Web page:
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How Wildfires Are Contaminating The Water Supply With Benzene, Other Hazardous Chemicals05:47
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The I-90 bridge over Lake Washington disappears through heavy smoke from wildfires on Sept. 11, 2020 in Seattle, Washington. (Lindsey Wasson/Getty Images)
The I-90 bridge over Lake Washington disappears through heavy smoke from wildfires on Sept. 11, 2020 in Seattle, Washington. (Lindsey Wasson/Getty Images)

Scientists are just beginning to understand how the catastrophic fires in the West are leaching cancer-causing chemicals like benzene into groundwater.

Andrew Whelton, an associate professor of civil engineering at Purdue University, often gets called in when there's an issue with water. Three months after the Tubbs Fire in 2017, he says he was called to Santa Rosa, California, as the city tried to flush contamination out of its water system.

“And they had not thought ahead about the fact that the contamination can actually go into the infrastructure,” he says. “It takes a while to come out.”

Santa Rosa issued a boil water advisory for the 13 homes left standing in the area most impacted by the fire, he says. A month later, someone reported to their utility that the water in their house had a strange smell.

The utility went to the house and found the water smelled like petroleum, he says. The company tested water from fire hydrants, he says, and this marked the first discovery of widespread chemical contamination after a wildfire.

“The odor that people detected in the water after the Tubb’s Fire was by luck,” he says, “because some of the chemicals that can show up after wildfires in your drinking water, you can't smell when they're harmful.”

It’s still unclear how the chemicals got into the water. Some of the focus is on melting or burning plastics and other materials, he says, but there’s also another theory that hydrants and broken pipes suck up contaminated air particles from burning structures or vegetation.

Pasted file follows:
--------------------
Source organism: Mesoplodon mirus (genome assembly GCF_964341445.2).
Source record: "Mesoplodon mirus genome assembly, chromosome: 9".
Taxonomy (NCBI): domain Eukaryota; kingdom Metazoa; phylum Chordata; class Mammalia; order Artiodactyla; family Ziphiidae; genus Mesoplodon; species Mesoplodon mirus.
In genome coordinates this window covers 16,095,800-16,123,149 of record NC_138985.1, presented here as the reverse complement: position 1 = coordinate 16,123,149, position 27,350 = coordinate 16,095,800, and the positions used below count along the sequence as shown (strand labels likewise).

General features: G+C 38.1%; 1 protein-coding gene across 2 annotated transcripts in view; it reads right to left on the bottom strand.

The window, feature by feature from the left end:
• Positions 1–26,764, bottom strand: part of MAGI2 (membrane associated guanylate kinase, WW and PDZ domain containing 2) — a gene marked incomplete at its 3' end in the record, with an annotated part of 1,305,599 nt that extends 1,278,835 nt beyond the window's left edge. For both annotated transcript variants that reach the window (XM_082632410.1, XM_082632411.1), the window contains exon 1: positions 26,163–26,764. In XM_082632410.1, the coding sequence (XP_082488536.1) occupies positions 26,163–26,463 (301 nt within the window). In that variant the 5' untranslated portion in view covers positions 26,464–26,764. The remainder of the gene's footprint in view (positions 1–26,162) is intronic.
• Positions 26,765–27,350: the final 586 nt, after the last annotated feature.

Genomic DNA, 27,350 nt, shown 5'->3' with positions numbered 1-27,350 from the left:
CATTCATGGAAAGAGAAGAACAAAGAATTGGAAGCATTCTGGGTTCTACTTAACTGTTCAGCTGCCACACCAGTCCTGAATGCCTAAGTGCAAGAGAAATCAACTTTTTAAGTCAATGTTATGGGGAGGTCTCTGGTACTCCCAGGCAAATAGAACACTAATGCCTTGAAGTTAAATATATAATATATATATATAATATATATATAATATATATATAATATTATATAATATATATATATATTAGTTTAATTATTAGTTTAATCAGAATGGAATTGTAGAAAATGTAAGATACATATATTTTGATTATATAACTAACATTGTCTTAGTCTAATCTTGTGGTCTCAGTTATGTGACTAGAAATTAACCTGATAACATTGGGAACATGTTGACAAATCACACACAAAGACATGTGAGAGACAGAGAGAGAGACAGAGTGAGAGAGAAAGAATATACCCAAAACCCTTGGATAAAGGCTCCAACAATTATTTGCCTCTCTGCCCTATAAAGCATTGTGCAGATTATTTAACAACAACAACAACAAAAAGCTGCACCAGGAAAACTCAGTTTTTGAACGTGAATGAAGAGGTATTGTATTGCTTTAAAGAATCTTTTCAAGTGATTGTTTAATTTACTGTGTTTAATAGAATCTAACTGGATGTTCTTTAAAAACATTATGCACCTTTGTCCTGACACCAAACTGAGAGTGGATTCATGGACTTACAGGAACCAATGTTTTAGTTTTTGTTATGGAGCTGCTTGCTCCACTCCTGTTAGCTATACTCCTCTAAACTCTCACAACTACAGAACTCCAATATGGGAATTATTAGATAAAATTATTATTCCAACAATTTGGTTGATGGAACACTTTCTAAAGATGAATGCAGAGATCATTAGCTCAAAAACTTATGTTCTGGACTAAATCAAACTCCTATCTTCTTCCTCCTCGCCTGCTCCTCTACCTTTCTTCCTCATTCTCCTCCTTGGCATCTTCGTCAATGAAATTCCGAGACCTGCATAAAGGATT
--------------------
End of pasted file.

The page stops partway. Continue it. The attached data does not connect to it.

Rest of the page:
One water sample had benzene levels that were several thousand times higher than what the Environmental Protection Agency considers safe. These levels pose serious health risks, he says.

Testing showed water in Santa Rosa had 8 parts per billion of benzene, he says. The long-term limit in California is 1 ppb and the federal limit is 5 ppb.

Then, the city continued testing and found 40,000 ppb of benzene in the water, he says, which passes the EPA’s hazardous waste threshold of 500 ppb.

After the devastating Camp Fire in 2018, Whelton also went to the town of Paradise in Butte County, California, where similar levels of chemical contamination were found.

Despite the advisories that were issued to warn people about the contamination, residents consumed the hazardous water, he says.

“Some people after the Camp Fire called me from the area,” he says, “people who said that they took showers in potentially contaminated water and felt nauseous or lightheaded and other types of self-reported symptoms.”

Both Santa Rosa and Paradise continued testing the water, replaced contaminated infrastructure, and got all of the contamination out, he says. But for homeowners who still haven’t rebuilt after the fires, there’s likely still contamination in their service lines, he says.

As experts like Whelton try to figure out where this contamination comes from, finding a solution to this problem is in its “early stages,” he says.

“If I go into a city of 20,000 people and I just take five water samples and I don't find anything, the question is, is that enough?” he says. “Did I go to the right places or did I just luck out and go to the wrong places?”


Cassady Rosenblum produced and edited this interview for broadcast with Tinku RayAllison Hagan adapted it for the web.

This segment aired on October 2, 2020.

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